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LarryBy Larry Jackson, NCA Assistant Director of Student Career Advising, serving students in McCormick School of Engineering & Applied Science and the science fields in the Weinberg College of Arts and Sciences.

You got your first job after graduation. Congratulations! You probably have a lot of excitement about the company you will be working for, the work you will be doing, the location you will be living in, and/or the new friends you will make with your colleagues. The possibilities are limitless! Along with this opportunity comes a responsibility to put your best foot forward. Here are seven tips to help you maximize your first year on the job so that it is a productive and enjoyable year:

Build a strong working relationship with your boss. Engage with your manager early on to better understand his/her role, experience, and expectations regarding your work. When expectations are clear and you know how you will be evaluated, you can use this information to meet (or exceed) the performance objectives set for you.

Be respectful in all professional communications. Emails and memos should be formal in tone, concrete and concise. Always use appropriate grammar and punctuation. Sometimes your messages may be shared with superiors and other stakeholders so it’s important to compose content that is polite in tone yet easy to understand. Also, in personal interactions, be well-mannered and specific with your talking points during discussions. People are more likely to listen to your input when you are articulate, concise and considerate.

Prioritize and manage tasks and deadlines. Some of your work assignments will be planned and others may arise spontaneously. Identify your most urgent tasks based on the level of involvement that is required, and the length of time it will take and plan accordingly.

Actively engage with your colleagues. In the workplace, there will be a diversity of ages, work styles, backgrounds, attitudes, and experience levels, to name a few. Try to build rapport with your colleagues by buying them coffee or inviting them to lunch. Ask about their experiences and interests inside and outside of the workplace. By having a positive, inviting attitude, your colleagues will be more interested in wanting to develop a relationship with you which could make for a friendlier work environment. Speaking of colleagues…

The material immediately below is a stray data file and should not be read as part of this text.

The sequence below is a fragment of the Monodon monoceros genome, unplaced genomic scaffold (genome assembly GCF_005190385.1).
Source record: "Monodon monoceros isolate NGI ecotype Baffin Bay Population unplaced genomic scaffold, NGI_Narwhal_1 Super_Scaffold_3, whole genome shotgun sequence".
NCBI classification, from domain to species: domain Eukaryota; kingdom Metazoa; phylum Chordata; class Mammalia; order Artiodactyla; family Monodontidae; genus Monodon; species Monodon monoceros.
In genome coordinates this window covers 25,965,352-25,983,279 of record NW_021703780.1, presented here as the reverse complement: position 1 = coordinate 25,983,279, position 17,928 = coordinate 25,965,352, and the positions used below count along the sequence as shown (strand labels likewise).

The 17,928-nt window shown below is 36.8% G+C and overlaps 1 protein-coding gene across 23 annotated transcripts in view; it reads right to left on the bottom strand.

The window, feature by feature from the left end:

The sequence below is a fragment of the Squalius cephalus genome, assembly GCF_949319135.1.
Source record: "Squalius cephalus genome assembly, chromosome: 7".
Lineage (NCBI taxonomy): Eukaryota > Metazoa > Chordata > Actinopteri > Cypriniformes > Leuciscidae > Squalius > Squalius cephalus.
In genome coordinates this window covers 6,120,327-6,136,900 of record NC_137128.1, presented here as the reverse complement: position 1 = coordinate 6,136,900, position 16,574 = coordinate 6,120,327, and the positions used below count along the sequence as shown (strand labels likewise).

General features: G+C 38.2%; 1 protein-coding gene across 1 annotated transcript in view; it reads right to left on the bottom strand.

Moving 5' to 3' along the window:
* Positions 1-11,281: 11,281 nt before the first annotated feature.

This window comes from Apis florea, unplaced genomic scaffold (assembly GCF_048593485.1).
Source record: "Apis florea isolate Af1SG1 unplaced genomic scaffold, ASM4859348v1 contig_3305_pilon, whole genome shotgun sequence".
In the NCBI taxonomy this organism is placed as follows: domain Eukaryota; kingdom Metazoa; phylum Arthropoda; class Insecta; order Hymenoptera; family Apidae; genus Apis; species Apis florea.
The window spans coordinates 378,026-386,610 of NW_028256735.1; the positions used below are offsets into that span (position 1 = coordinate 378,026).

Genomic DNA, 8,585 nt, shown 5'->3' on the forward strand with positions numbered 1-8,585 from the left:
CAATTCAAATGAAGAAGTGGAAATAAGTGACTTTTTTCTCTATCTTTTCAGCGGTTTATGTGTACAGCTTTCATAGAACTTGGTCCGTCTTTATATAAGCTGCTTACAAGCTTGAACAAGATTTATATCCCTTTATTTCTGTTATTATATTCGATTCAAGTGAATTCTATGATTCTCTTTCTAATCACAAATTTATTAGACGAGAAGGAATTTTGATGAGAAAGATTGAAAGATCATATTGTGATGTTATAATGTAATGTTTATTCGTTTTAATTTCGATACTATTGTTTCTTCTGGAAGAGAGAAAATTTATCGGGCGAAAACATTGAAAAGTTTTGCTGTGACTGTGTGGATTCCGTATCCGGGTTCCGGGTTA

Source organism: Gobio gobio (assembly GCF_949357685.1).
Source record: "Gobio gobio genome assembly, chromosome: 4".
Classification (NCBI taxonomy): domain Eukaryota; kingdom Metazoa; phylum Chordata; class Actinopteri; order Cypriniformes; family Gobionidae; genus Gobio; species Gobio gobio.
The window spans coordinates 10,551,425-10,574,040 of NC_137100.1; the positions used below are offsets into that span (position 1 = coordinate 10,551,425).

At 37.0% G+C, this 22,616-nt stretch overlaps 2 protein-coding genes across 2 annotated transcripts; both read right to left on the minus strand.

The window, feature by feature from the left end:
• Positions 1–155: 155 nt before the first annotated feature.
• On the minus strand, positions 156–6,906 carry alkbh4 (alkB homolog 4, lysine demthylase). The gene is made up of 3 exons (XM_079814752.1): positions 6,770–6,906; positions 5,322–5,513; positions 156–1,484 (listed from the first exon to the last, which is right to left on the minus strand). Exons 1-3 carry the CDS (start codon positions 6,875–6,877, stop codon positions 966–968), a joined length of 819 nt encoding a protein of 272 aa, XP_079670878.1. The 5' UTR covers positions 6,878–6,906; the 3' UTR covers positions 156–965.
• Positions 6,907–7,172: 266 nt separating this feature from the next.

Stay away from office drama. Every work place has its issues. There will be people who won’t like a certain colleague, people who don’t enjoy their work, and people who will talk ill of management and/or the company for a multitude of reasons. It’s important to stay impartial during these discussions, as you never know who is listening. Your goal is to be likable among as many colleagues as possible in order to build healthy, working relationships. When you feed into divisive conversation and interactions, it only creates a greater divide within the office.

Be change agile. Priorities in the workplace can shift at a moment’s notice so you have to have an attitude of flexibility in order to adapt and succeed in your work. Consider how you can mentally prepare yourself to pivot from one task to the next. Think about what makes it easy and what makes it difficult so you can make a plan beforehand to address those challenges.

Accept feedback gracefully. Your manager (and sometimes colleagues) will have ideas on how you should perform your work. The feedback you receive will be positive and negative. Listen to their ideas and focus on the most important aspects of their feedback. Considering and adhering to the content of their suggestions will show that you are invested in your professional success as well as the success of your team and organization.

Following these seven suggestions will propel you to greater heights during your first year. Chart your course conscientiously as these efforts lay the foundation for a rewarding career. Many well wishes in your new position (insert your name here). I am rooting for you all of the way!